Loneliness in Old Age: A Looming Crisis? (Infographic)

February 16, 2018

What is Loneliness?

When we talk about loneliness, we’re often actually talking about social isolation. These are two separate but interconnected phenomena that impact old people particularly:

Social isolation describes a lack of social contact, for instance not seeing friends and family for a long time.

Loneliness refers to the subjective feelings experienced by an individual who isn’t getting as much social contact as they’d like.

This means that a person can be lonely without actually being socially isolated. For instance, an older person might see their children, friends and family regularly, but still deeply miss a partner who has passed away and therefore feel very lonely when they’re home alone.

On the other hand, a person may be socially isolated but content with the status quo, and therefore not lonely. However, social isolation does frequently result in loneliness and this is often the case in old age.

What Causes Loneliness in Old Age?

Old age brings with it many big changes and lifestyle adjustments, many of them positive – you don’t have to go to work anymore for one! Unfortunately, some of these changes also leave older people vulnerable to social isolation and feelings of loneliness. For example:

  • Bereavement – the loss of a partner particularly can deeply affect older people and result in chronic loneliness.
  • Retirement – retired people can find that they miss seeing their co-workers every day and that they end up spending too much time alone at home.
  • long-arrow-right
    Living alone – 38% of those aged 75-84, and 59% of people aged over 85 live alone. For some, this is a great way to remain independent but for others it can leave them feeling isolated from their community.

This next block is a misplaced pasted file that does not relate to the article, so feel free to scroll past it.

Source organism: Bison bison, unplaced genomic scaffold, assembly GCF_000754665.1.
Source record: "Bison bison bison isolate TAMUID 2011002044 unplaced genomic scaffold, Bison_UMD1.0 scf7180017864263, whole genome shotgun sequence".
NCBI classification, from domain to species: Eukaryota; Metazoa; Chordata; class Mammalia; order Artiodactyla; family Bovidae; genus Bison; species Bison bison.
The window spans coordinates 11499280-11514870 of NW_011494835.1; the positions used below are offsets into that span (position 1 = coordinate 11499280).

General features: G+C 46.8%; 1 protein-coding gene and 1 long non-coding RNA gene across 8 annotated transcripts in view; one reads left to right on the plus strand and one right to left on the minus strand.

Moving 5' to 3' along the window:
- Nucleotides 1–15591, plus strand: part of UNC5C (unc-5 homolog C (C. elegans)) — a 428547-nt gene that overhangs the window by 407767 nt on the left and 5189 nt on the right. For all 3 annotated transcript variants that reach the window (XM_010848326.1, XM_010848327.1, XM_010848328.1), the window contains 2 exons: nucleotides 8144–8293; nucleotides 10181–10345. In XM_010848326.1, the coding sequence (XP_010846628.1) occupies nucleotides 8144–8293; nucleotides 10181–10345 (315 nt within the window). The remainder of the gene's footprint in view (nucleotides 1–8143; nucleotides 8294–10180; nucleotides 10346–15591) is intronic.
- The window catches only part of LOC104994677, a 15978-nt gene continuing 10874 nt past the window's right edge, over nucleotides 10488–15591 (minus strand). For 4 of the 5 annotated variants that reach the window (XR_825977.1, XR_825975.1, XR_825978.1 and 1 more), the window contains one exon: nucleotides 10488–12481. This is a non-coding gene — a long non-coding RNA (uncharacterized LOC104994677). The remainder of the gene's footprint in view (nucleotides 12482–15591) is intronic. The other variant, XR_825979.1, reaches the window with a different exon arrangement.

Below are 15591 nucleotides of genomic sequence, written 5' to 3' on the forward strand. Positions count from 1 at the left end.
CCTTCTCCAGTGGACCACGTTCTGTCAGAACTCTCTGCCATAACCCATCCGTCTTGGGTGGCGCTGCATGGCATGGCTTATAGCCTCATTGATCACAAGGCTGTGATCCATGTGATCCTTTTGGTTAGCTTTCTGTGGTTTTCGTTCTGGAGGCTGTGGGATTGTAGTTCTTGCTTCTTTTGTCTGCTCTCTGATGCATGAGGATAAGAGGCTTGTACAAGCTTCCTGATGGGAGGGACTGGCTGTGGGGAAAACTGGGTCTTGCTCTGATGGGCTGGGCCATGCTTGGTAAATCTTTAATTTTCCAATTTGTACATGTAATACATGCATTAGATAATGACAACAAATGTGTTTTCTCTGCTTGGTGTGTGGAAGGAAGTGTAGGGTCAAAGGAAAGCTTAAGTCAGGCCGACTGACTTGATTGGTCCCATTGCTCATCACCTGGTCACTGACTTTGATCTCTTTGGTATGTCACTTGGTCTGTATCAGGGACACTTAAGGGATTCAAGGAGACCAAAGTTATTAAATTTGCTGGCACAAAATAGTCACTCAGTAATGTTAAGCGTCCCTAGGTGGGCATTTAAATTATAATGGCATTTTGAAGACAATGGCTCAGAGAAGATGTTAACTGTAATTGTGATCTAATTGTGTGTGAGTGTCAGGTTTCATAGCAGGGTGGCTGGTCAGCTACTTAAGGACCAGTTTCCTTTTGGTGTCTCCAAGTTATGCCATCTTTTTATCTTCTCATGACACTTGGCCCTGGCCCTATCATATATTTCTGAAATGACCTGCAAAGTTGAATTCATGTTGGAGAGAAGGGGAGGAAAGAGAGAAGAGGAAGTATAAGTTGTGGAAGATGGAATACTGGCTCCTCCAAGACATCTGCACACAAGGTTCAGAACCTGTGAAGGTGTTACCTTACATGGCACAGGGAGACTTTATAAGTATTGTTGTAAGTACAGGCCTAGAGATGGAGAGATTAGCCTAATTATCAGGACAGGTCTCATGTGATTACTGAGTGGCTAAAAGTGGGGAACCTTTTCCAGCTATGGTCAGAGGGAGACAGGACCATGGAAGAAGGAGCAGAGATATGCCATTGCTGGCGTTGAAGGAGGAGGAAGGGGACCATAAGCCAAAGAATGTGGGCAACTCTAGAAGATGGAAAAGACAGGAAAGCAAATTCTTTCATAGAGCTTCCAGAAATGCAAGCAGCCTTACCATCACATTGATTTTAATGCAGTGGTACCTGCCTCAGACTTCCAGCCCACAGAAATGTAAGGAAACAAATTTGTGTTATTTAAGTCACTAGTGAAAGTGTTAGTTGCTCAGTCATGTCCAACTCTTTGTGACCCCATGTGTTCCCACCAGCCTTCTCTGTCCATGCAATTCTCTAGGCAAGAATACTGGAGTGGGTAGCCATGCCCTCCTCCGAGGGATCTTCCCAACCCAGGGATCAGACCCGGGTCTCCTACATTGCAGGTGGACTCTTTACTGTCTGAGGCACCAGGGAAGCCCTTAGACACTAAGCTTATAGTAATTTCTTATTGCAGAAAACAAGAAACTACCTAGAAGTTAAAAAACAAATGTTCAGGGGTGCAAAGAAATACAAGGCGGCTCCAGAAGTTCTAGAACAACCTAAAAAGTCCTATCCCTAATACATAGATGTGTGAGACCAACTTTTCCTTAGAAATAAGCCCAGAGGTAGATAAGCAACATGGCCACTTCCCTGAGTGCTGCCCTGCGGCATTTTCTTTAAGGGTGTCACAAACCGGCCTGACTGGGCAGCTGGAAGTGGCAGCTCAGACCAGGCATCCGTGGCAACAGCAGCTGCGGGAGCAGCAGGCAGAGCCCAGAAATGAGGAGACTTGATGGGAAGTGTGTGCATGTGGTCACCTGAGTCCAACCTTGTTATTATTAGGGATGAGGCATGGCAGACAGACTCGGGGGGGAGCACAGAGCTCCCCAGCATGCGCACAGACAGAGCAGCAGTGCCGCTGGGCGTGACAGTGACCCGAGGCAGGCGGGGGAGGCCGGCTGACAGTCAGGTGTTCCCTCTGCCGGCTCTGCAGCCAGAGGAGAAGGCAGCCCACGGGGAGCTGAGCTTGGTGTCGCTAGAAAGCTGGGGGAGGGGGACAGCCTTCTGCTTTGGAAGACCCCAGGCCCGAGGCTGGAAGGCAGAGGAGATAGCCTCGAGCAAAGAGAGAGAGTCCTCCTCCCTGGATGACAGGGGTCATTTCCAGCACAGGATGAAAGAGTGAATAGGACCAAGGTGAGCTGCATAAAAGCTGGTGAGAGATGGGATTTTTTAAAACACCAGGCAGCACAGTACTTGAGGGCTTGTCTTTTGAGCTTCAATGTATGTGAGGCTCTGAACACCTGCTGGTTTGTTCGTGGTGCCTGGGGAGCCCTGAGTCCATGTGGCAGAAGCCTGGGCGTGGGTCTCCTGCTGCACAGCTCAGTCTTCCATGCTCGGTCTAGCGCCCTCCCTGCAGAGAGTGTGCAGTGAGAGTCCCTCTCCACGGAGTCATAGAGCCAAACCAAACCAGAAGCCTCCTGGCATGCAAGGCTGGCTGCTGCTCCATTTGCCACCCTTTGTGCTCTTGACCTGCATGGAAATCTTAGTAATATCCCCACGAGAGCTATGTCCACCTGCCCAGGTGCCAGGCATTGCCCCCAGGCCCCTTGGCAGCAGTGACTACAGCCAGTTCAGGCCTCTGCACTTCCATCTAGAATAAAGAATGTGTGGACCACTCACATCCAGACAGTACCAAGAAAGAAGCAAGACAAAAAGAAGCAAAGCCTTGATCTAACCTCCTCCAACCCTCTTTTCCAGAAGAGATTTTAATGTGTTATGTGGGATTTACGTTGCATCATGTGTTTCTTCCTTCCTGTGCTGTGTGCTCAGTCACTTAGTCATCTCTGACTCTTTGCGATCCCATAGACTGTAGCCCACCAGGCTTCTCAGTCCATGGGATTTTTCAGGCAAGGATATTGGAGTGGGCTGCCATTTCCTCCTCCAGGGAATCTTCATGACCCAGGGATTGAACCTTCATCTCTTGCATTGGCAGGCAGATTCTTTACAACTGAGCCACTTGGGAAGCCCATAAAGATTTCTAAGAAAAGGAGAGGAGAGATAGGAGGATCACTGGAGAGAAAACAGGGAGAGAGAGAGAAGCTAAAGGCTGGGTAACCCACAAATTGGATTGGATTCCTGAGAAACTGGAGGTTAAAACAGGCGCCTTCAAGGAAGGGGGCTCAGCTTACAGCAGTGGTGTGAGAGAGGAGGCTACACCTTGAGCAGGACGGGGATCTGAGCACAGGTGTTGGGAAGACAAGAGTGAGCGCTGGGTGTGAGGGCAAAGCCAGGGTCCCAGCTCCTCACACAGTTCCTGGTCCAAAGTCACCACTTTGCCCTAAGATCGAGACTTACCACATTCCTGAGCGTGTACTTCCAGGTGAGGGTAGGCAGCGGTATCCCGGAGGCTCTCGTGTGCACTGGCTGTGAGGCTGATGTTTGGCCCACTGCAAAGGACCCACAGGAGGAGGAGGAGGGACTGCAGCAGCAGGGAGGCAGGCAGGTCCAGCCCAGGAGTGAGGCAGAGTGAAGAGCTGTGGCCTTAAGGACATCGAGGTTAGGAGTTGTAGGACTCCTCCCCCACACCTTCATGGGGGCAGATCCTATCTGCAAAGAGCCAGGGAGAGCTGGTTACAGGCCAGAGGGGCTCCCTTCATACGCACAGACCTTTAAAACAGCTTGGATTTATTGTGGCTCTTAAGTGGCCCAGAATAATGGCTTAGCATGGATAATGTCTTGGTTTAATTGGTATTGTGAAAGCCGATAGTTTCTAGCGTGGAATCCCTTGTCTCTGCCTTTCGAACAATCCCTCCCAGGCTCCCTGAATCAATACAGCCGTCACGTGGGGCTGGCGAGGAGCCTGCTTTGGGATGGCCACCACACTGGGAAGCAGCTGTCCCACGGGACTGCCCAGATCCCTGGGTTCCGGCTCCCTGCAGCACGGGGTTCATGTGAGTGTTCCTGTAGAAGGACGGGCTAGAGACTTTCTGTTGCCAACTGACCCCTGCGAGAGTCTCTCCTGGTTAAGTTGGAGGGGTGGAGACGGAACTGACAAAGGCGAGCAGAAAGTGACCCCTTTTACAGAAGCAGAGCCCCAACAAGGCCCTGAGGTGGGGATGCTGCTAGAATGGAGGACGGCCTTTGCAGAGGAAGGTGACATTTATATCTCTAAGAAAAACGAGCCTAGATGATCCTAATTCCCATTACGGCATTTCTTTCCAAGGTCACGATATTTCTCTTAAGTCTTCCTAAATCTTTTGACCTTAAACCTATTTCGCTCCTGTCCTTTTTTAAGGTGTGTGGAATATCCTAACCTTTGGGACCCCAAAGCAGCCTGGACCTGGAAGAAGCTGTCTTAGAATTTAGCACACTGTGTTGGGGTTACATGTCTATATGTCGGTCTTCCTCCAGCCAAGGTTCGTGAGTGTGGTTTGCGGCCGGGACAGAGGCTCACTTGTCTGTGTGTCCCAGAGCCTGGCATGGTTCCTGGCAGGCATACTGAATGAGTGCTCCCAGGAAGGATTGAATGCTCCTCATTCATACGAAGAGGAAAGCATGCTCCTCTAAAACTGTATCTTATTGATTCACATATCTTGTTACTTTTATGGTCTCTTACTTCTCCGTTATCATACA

• Poor health – loss of mobility and other health problems can mean it’s tough to get out and about.

How Loneliness Affects Health  

Loneliness can have startling, detrimental impacts on health and happiness. Studies have suggested it’s deadlier than obesity and some go as far to predict a future public health crisis due to rising levels of loneliness across the Western world. 

For older people who may be more susceptible to health problems already, this can be particularly dangerous.  Loneliness increases the risk of a number of physical and mental health conditions, including:

  • Coronary heart disease
  • Stroke
  • High blood pressure
  • Depression
  • Onset of disability
  • Cognitive decline
  • Diabetes
  • Falls
  • Dementia

  • How to Beat Loneliness in Old Age

    Luckily, loneliness doesn’t have to be a permanent state. Whether you’re lonely yourself, or you want some advice on how to help a loved one feel less lonely, take a look at our infographic below.

    It shows some of the key statistics surrounding loneliness in the elderly, explains more about how loneliness affects health, and finally, we share our top tips on how to overcome loneliness in old age...